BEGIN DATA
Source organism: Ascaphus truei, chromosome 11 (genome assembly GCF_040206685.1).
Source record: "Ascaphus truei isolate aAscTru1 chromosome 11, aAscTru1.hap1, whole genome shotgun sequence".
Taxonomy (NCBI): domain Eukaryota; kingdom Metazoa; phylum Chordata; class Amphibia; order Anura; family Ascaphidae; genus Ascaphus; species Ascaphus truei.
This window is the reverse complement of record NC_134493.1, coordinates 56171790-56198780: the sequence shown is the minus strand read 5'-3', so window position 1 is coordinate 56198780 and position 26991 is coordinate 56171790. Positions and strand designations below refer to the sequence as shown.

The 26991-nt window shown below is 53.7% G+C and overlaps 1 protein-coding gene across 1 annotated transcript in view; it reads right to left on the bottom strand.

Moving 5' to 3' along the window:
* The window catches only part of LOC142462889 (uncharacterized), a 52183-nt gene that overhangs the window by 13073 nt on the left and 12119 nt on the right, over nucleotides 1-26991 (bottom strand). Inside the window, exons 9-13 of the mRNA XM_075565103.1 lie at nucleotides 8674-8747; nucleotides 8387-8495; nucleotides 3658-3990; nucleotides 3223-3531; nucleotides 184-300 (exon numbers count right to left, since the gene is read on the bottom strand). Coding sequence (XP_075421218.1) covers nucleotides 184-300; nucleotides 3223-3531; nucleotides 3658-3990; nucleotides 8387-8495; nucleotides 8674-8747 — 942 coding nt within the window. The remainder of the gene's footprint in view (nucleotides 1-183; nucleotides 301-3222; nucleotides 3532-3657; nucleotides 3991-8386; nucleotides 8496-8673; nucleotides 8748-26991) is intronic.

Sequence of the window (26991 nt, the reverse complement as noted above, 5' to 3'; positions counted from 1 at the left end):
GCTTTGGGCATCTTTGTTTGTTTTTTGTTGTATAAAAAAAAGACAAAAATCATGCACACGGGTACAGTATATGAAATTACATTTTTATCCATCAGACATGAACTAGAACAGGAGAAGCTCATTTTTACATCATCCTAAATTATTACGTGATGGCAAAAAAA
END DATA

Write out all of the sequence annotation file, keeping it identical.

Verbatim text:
Source organism: Ascaphus truei, chromosome 11 (genome assembly GCF_040206685.1).
Source record: "Ascaphus truei isolate aAscTru1 chromosome 11, aAscTru1.hap1, whole genome shotgun sequence".
Taxonomy (NCBI): domain Eukaryota; kingdom Metazoa; phylum Chordata; class Amphibia; order Anura; family Ascaphidae; genus Ascaphus; species Ascaphus truei.
This window is the reverse complement of record NC_134493.1, coordinates 56171790-56198780: the sequence shown is the minus strand read 5'-3', so window position 1 is coordinate 56198780 and position 26991 is coordinate 56171790. Positions and strand designations below refer to the sequence as shown.

The 26991-nt window shown below is 53.7% G+C and overlaps 1 protein-coding gene across 1 annotated transcript in view; it reads right to left on the bottom strand.

Moving 5' to 3' along the window:
* The window catches only part of LOC142462889 (uncharacterized), a 52183-nt gene that overhangs the window by 13073 nt on the left and 12119 nt on the right, over nucleotides 1-26991 (bottom strand). Inside the window, exons 9-13 of the mRNA XM_075565103.1 lie at nucleotides 8674-8747; nucleotides 8387-8495; nucleotides 3658-3990; nucleotides 3223-3531; nucleotides 184-300 (exon numbers count right to left, since the gene is read on the bottom strand). Coding sequence (XP_075421218.1) covers nucleotides 184-300; nucleotides 3223-3531; nucleotides 3658-3990; nucleotides 8387-8495; nucleotides 8674-8747 — 942 coding nt within the window. The remainder of the gene's footprint in view (nucleotides 1-183; nucleotides 301-3222; nucleotides 3532-3657; nucleotides 3991-8386; nucleotides 8496-8673; nucleotides 8748-26991) is intronic.

Sequence of the window (26991 nt, the reverse complement as noted above, 5' to 3'; positions counted from 1 at the left end):
GCTTTGGGCATCTTTGTTTGTTTTTTGTTGTATAAAAAAAAGACAAAAATCATGCACACGGGTACAGTATATGAAATTACATTTTTATCCATCAGACATGAACTAGAACAGGAGAAGCTCATTTTTACATCATCCTAAATTATTACGTGATGGCAAAAAAA